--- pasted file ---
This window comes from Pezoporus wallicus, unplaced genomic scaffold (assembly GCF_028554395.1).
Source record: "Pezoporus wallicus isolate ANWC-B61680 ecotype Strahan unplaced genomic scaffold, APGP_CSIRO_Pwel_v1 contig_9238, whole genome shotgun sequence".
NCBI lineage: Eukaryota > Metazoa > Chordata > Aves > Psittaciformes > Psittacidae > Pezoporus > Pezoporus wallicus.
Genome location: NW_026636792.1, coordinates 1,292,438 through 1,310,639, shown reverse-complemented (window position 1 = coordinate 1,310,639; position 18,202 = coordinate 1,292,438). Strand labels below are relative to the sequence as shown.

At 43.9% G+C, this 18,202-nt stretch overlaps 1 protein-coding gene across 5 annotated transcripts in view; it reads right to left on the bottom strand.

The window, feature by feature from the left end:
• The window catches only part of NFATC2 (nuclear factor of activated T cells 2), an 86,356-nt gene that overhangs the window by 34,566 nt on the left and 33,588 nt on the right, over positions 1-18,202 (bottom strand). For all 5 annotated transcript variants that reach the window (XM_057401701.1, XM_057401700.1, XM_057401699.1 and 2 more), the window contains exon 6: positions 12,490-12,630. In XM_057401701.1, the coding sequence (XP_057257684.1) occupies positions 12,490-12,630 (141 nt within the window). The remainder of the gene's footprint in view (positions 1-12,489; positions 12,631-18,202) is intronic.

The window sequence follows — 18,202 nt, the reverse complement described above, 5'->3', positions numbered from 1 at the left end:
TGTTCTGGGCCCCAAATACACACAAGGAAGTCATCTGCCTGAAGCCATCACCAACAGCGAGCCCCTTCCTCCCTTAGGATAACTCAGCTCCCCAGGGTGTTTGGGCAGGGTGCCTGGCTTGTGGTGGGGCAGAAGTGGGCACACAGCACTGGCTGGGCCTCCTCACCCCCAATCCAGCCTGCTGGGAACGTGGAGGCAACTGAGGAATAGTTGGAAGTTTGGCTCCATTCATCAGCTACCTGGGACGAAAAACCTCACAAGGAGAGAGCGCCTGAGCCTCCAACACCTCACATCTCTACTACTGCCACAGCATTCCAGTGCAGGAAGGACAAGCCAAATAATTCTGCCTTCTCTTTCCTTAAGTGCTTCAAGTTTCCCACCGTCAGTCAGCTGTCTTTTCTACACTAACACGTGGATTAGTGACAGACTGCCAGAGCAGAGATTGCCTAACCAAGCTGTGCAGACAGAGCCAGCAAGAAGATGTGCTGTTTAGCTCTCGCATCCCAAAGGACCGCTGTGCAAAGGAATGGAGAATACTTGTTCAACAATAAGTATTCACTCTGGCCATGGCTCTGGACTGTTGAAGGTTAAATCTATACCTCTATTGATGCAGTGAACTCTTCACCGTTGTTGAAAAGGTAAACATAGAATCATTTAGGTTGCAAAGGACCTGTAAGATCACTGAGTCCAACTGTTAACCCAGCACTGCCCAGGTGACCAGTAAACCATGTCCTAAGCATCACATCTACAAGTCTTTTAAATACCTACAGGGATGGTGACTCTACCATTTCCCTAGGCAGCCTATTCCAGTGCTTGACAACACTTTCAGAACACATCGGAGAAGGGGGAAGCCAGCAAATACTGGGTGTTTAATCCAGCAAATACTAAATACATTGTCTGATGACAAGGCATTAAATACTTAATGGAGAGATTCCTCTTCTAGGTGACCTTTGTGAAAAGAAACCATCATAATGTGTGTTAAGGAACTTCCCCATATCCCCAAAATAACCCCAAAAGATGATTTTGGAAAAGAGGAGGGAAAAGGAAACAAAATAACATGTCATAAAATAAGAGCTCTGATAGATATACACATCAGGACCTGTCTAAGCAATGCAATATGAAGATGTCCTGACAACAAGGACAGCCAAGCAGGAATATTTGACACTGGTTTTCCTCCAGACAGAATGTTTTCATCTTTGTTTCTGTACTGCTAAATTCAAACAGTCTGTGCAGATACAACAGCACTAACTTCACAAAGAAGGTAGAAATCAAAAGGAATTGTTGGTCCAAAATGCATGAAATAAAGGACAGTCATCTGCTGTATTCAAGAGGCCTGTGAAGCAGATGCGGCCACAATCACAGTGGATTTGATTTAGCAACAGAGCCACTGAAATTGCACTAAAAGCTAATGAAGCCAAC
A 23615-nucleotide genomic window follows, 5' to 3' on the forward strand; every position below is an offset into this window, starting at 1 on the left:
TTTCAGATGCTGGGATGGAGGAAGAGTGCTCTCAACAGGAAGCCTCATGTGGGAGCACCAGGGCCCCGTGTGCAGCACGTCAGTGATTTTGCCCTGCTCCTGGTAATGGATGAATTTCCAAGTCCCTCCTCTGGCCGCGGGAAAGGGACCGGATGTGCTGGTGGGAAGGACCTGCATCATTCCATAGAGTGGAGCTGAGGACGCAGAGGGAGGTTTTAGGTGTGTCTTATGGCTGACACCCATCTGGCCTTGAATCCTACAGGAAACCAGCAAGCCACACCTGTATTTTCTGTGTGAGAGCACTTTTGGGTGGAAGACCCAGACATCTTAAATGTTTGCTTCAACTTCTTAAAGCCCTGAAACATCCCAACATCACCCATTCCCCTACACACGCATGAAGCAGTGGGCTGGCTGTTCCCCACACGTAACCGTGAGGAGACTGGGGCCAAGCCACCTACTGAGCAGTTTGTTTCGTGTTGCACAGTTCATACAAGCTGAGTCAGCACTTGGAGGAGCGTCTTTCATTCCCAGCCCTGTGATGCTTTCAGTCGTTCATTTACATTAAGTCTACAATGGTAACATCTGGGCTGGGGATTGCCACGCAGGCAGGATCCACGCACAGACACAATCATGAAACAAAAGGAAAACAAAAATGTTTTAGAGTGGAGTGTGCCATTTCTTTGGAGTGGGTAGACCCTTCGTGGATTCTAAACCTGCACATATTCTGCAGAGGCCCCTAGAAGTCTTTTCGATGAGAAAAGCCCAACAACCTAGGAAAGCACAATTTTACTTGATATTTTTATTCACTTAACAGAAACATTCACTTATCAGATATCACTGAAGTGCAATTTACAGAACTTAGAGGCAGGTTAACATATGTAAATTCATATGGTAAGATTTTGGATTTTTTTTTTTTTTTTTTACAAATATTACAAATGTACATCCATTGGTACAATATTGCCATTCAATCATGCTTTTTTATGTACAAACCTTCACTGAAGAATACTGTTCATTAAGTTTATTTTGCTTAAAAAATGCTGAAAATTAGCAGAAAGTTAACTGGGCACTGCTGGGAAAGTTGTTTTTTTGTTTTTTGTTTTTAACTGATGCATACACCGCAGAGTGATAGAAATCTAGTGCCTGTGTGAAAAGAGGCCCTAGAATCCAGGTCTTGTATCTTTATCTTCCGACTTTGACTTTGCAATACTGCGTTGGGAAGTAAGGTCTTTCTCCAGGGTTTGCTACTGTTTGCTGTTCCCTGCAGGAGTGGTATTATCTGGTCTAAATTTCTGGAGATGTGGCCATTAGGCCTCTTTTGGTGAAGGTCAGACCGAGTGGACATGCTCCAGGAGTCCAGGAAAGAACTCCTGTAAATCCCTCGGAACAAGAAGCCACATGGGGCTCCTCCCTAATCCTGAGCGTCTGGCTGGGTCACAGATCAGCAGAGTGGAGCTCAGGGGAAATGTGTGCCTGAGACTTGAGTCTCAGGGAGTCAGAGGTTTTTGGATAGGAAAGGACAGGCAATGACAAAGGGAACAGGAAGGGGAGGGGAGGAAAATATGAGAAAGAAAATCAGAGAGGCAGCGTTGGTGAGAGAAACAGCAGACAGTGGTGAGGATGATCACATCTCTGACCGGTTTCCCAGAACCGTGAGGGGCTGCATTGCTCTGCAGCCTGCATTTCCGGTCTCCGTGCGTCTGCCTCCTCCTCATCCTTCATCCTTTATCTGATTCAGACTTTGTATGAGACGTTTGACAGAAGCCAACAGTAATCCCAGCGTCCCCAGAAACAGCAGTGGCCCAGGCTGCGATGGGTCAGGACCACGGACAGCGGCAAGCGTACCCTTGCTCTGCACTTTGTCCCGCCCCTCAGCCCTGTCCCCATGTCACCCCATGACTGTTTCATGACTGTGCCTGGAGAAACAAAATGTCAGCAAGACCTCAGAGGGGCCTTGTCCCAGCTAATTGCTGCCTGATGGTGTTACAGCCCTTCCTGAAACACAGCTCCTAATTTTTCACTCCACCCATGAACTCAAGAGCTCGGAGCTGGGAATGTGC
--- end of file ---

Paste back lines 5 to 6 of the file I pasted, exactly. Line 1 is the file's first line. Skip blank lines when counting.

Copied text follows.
At 43.9% G+C, this 18,202-nt stretch overlaps 1 protein-coding gene across 5 annotated transcripts in view; it reads right to left on the bottom strand.

The window, feature by feature from the left end: